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For folks in the retail business, we were told that it is good to be in a location with a good anchor tenant. In a shopping mall, the anchor tenant will usually be a department store, a major retail chain, a hypermarket or a supermarket.
The reason behind it is very straightforward: A good anchor tenant will bring in the foot traffic and your retail outlet will benefit from it by being located in the same mall.
But is it really the case?
No. Unfortunately what retailers need is more than that, they need traffic that will translate into sales. Data of high foot traffic are just numbers if the shoppers do not buy anything from you.
And having a very good anchor tenant might be counter-intuitive.
1. Traffic stop at the anchor tenant
Whether it is a department store or a hypermarket, they will do all they can to contain the traffic within their outlet. And with their wide array of merchandise, they will usually succeed in doing so unless you are offering a very niche product.
Parkway Parade is a very popular shopping mall in the eastern part of Singapore. This mall is throng with crowds on weekends. As conventional retail wisdom goes, this mall is termed as a good location.
However we see branded clothes retailers with good operating systems closing down. Examples are Fox Kids, Ginger Snaps etc. The good anchor tenant, Isetan, might have probably caused their demises.
Isetan with its shrewd merchandising and tactical pricing will have their customers shopping inside for hours which leave them not much time for other retail outlets.
So if you rent a retail space based on foot traffic or tenant mix, Parkway Parade is an ace location, but if you look at the sentiments for that mall, you will get an entirely different picture.
2. They will all go to the anchor tenant
Did you ever experience a situation where your location is throng with traffic but no one is visiting your outlet?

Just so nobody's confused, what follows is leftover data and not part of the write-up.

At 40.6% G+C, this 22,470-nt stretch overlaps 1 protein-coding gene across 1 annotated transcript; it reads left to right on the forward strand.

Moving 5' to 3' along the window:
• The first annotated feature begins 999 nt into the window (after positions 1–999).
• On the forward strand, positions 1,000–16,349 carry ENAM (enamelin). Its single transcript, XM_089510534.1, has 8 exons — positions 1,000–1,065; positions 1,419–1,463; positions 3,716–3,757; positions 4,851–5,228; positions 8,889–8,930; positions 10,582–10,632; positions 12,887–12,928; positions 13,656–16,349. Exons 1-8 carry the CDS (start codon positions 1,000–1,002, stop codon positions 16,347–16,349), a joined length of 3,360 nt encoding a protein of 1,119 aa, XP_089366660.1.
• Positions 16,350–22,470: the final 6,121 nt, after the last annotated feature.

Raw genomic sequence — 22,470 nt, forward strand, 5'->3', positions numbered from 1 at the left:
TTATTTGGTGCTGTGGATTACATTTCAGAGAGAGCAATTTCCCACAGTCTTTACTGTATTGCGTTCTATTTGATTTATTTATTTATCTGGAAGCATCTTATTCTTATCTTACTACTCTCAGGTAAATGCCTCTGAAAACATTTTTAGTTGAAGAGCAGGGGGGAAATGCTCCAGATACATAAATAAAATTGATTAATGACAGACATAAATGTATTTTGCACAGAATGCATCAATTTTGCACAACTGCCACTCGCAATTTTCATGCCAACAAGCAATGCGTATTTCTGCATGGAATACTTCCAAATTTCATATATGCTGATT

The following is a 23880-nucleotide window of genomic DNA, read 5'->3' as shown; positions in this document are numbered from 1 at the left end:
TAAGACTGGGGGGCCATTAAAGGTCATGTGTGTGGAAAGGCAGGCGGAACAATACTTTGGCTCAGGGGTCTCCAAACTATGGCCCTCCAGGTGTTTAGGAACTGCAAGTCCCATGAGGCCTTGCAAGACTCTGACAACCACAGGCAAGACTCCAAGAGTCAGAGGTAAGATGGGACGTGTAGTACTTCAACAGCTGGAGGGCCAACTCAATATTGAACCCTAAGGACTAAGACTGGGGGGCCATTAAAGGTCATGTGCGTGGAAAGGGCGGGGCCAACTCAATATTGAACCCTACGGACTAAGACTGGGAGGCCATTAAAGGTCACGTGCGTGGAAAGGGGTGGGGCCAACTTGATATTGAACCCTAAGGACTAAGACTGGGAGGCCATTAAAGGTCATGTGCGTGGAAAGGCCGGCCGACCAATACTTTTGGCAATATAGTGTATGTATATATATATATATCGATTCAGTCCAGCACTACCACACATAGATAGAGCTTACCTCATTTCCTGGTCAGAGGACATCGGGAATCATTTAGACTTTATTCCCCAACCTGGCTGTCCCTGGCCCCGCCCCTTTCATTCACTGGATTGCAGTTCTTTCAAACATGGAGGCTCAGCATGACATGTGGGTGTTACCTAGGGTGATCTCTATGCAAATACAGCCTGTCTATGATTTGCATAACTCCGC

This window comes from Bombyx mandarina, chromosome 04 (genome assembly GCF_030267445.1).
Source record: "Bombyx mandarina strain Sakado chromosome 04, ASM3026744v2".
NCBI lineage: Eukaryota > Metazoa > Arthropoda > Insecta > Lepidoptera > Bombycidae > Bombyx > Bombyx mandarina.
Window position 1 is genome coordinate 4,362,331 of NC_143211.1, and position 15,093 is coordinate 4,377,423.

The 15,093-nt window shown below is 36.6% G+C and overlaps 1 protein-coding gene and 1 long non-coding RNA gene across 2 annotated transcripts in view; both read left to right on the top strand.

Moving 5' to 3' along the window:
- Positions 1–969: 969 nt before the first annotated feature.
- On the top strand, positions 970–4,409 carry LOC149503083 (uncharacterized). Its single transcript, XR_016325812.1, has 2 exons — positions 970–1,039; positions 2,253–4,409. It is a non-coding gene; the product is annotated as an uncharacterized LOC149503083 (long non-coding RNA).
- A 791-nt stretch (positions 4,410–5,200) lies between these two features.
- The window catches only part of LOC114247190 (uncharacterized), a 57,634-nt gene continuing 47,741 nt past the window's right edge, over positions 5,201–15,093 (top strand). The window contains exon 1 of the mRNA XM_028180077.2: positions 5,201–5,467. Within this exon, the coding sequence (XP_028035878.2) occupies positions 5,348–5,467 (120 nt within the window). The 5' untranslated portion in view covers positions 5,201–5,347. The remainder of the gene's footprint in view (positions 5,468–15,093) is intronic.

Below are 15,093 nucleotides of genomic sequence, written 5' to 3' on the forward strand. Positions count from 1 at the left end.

People usually associate a place with a brand, the anchor tenant. The problem with this is, when the location is all about the anchor tenant, shoppers will just head straight for them.
Shoppers go to a place for a purpose, usually to pick up their daily necessities or to enjoy the ongoing promotions, purposes that can be more than adequately fulfilled by the anchor tenant. And because the anchor tenants are able to offer more variety, the shoppers’ flow might not reach you.
So how are we going to look for a location without an anchor tenant then?
No, the important thing is to understand the public perception of that mall and their general consumption at that location. This will allow you to have a more holistic picture.
How your business is going to benefit from the anchor tenant is the key here. Using F&B as an example, when we track online chatter, we are unlikely to get a lot of feedback about grocery shopping (supermarket), so you go for the chatter on the F&B tenants.
This will give you some knowledge on what the shopper liked or did not like about the particular mall. If there are lots of online chatter on mid-tiered F&B outlets and you observe a profile posting feedback of his multiple visits to different F&B outlets in the same mall/location, it probably suggest that repeat visitors to this location are willing to try out different F&B shops. This is a positive sign for a new F&B outlet.
There are many more variables that can assist you to paint a more comprehensive picture about a location but online chatter gives you the most up to date feedback of a particular location.
So, it is key here to learn more about what “people are saying” about the mall/surroundings before investing there.
Contact us for a report in the Top 50 Malls’ Sentiments in Singapore. Also refer to my “why sentiments” article on how sentiments can make an impact on the attractiveness of a location.
About the Author:
Ebenezer Heng runs a community that reaches out to 0.5 million people daily (Oncoffeemakers.com’s digital assets). Lectures in a Singapore Tertiary Institution and advises digital marketing for organisations such as Chinese Chamber of Commerce, National Sports Association, Constituencies.
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